Real Madrid have demoted Santiago Solari and re-appointed Zinedine Zidane as head coach.

Zidane left Los Blancos having won three consecutive Champions League trophies in two and a half seasons in charge. He also won La Liga once during that run, completing Madrid’s first European Double for 50 years. He delivered what the Santiago Bernabeu craves most of all: European trophies, and thus his time in charge was a phenomenal success.

He then had the great sense to walk away from the job in the summer. Many were puzzled when he chose to do this, but it actually made all the sense in the world. Whilst Los Blancos were amazing in 2016/17, blitzing their way to that European Double, they fell off hard in 2017/18.

Madrid finishes La Liga 17 points behind winners Barcelona and only a lucky run to the Champions League (similar to 2015/16 and nothing like their dominance of the middle season) allowed Zidane to leave on a high. But that’s exactly what he did, smartly departing before inevitable decline set in amongst Los Blancos’ ageing squad of superstars.

The 2018/19 season has been a neverending cascade of proof that Zidane was right to step away when he did. Madrid have looked slow, lacking in ideas, impotent in attack and absurdly permeable at the back. Veteran players have come across as smug and satisfied, too content and confident in their ability to just “turn it on” at the back end of the season.

Madrid have been so bad that Julen Lopetegui lost his job just a few months after essentially throwing away a chance to win the World Cup by accepting the Real Madrid job without telling the RFEF. Then Santiago Solari took over and he is now facing the chop. Should Zidane take-charge, Solari’s reign will have lasted just over four months, highlighted by a Club World Cup win and lowlighted by crashing out of the Copa del Rey, La Liga and the Champions League within the space of a week.

All of that to say, why on earth would Zinedine Zidane go back to Real Madrid? He left at the perfect time and going back can only tarnish the incredible legacy he was able to build for himself. Well, we’ve come up with a few theories.

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1. He can’t resist a challenge

It’s very rare that an elite sportsperson goes out on top. Eric Cantona managed it, Zidane bowed out at the peak of an incredible renaissance as a player and went out on top as a manager (hmm, maybe you have to be a French playmaker?) but usually the greats stay on too long. They’ve pushed themselves so hard for so long that they find it hard to let go.

So what if that’s what happened to Zidane? Sure, he walked away in the summer but he is a ferocious competitor at heart and always has been; watching Los Blancos flounder around the pitch must have been painful for him and stirred that urge to jump in and correct things himself. There’s no way he wasn’t watching Madrid games and seeing all the things he’d do differently.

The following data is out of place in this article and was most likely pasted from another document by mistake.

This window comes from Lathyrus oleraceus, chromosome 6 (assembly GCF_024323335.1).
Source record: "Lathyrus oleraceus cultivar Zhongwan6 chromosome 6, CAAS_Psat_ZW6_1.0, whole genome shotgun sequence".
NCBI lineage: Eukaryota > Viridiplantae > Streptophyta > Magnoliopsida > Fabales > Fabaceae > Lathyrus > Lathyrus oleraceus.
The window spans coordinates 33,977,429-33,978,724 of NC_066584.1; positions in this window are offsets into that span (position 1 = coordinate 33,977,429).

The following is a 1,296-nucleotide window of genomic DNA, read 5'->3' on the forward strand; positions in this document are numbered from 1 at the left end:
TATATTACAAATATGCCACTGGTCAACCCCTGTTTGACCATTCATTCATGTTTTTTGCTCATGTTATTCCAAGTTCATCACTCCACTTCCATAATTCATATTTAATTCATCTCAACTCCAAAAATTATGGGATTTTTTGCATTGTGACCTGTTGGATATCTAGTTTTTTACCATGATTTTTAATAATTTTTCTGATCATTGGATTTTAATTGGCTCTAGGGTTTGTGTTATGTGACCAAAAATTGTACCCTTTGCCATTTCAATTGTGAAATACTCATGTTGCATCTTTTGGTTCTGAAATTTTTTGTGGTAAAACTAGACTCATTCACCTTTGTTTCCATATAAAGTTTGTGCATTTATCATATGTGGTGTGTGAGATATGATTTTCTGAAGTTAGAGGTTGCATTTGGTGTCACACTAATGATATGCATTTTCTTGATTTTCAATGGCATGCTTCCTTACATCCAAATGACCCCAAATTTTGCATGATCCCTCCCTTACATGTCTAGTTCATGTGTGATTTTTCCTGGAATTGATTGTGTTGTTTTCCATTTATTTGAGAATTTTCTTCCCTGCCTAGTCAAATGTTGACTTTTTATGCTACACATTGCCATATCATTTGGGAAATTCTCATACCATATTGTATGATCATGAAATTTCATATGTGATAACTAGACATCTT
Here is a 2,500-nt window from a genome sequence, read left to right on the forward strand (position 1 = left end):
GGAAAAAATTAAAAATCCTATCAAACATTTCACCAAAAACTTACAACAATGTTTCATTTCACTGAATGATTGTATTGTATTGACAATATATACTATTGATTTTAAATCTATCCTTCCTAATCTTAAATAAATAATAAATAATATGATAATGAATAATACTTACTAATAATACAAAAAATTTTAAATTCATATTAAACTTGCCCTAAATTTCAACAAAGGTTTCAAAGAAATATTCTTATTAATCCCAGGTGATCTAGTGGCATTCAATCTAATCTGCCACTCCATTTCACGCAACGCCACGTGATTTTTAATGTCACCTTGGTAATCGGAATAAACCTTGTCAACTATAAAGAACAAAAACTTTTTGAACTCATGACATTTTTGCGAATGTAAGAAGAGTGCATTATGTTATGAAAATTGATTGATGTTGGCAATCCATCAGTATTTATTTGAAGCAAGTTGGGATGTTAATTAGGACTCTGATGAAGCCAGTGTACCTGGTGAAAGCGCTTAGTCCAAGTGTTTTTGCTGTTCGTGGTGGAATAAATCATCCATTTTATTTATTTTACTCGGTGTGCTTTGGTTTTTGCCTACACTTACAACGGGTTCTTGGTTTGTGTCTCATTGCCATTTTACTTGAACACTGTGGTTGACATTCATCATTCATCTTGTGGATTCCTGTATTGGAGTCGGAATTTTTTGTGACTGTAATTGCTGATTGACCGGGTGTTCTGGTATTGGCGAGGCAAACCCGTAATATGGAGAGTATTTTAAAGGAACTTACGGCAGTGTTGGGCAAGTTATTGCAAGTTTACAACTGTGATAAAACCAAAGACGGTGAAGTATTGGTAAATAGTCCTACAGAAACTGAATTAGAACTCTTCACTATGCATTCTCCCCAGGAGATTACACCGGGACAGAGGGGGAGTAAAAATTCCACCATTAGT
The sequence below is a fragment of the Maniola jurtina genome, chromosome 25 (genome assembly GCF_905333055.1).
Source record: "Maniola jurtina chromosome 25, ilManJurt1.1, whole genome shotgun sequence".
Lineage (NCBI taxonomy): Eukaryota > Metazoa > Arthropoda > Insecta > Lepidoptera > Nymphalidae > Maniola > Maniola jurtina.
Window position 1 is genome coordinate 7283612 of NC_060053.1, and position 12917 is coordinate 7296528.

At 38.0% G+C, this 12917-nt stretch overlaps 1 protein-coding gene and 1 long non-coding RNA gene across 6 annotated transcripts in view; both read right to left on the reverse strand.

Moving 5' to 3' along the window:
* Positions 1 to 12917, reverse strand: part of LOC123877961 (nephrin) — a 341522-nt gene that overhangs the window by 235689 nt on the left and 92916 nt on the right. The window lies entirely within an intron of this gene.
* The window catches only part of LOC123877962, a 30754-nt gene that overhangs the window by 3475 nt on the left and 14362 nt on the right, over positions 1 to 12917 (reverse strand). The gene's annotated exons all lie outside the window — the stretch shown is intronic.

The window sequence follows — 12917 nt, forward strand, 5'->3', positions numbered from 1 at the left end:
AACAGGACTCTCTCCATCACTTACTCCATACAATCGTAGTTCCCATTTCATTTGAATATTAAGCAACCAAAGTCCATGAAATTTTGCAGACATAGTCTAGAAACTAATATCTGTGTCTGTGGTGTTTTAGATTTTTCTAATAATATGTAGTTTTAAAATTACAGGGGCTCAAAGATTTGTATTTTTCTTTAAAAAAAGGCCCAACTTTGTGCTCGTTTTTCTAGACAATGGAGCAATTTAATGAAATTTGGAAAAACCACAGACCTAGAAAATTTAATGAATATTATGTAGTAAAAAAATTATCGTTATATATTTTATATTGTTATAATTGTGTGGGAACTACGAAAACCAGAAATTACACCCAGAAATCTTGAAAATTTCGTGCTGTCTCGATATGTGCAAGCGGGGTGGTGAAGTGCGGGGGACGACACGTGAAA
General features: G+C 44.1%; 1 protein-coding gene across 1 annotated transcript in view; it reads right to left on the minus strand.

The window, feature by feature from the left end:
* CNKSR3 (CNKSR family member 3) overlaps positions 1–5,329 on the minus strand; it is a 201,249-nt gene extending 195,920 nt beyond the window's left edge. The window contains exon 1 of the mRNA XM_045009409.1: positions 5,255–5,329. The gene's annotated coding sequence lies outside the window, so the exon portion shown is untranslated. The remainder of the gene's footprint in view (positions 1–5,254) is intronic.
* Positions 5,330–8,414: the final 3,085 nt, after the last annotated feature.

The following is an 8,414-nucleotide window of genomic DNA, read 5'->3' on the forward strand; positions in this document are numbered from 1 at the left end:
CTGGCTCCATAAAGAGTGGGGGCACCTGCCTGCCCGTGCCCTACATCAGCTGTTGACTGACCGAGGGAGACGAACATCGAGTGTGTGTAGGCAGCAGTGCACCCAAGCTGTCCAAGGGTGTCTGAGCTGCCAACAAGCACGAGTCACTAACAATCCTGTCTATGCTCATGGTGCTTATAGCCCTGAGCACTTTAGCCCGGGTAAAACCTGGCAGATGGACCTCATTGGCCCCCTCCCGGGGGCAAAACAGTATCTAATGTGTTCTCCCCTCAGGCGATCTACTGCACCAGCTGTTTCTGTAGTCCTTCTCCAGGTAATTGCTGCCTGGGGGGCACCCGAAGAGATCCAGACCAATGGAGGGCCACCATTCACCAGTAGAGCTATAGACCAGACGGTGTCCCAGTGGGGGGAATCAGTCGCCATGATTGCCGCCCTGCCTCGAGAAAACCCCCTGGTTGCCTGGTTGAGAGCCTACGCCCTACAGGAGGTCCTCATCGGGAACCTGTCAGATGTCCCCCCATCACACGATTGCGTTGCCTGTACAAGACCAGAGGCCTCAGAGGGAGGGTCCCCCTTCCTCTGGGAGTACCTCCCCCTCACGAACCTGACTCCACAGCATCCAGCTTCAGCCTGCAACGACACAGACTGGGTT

So now that Florentino Perez has offered him the chance to do just that, how could he say no? A true winner could never resist a challenge.

2. The players convinced him

Maybe Zidane has a strong resolve, however. After all the way he walked away from playing when he still had much to give, and never looked back or debased himself playing in a smaller league like so many other greats have done. But what if that resolve was tested by his players?

Zidane’s big strength was never tactics (get it wide and cross it in is truly basic stuff) but his man management. The way he spoke with players, organising them and getting them to play up to their full potential. As a result they loved him. Nearly every single Real Madrid player worshipped Zizou and they showed this on the pitch by fighting had for him.

So when someone like Marcelo, who was frozen-out under Solari, said in an interview earlier this year: “Zizou was very good to me […] and I did everything for him; I ran, I fought, I played injured.” When big personalities like this, players you’ve fought with and won with, ask you to come do so again… how can you say no?

3. Florentino Perez is ready to rebuild

Part of the reason Zinedine Zidane walked away so dramatically after such success was the fact that he knew the Real Madrid squad was in need of a serious rebuild, and got the sense that Florentino Perez wasn’t willing to undertake such a monumental task.

Well after the dumpster fire of 2018/19, what if his mind has been changed? This makes a lot of sense, because otherwise why would you go back? Second spells in charge are never as amazing as the first (he need only look at how Louis van Gaal’s second spell at Barcelona was an absolute disaster), but if Zidane has been given backing to rebuild the squad then we could be about to see some wild transfer activity.

Some of those legends who were so good for Los Blancos during Zidane’s first spell but whose ego has maybe gotten the better of them could be on the way out. Toni Kroos and Sergio Ramos, whose tweet thread a few hours before the announcement now seems a rather well-timed affirmation of his commitment and professionalism, could well be in trouble. Gareth Bale is surely on borrowed time as well.

Isco will probably be happy, as will Casemiro, Dani Carvajal and Raphael Varane. And big name players who are often agitated with their current place of employment *cough*EdenHazard*cough* will be rubbing their hands together in delight at the prospect of a Real Madrid ready to spend big, big money this summer. Lyon President Jean-Michel Aulas is probably throwing a party thinking of the money he can make selling some of his top-tier talent to the Bernabeu.

Duck and cover, sports fans, Real Madrid are hulkin’ out!

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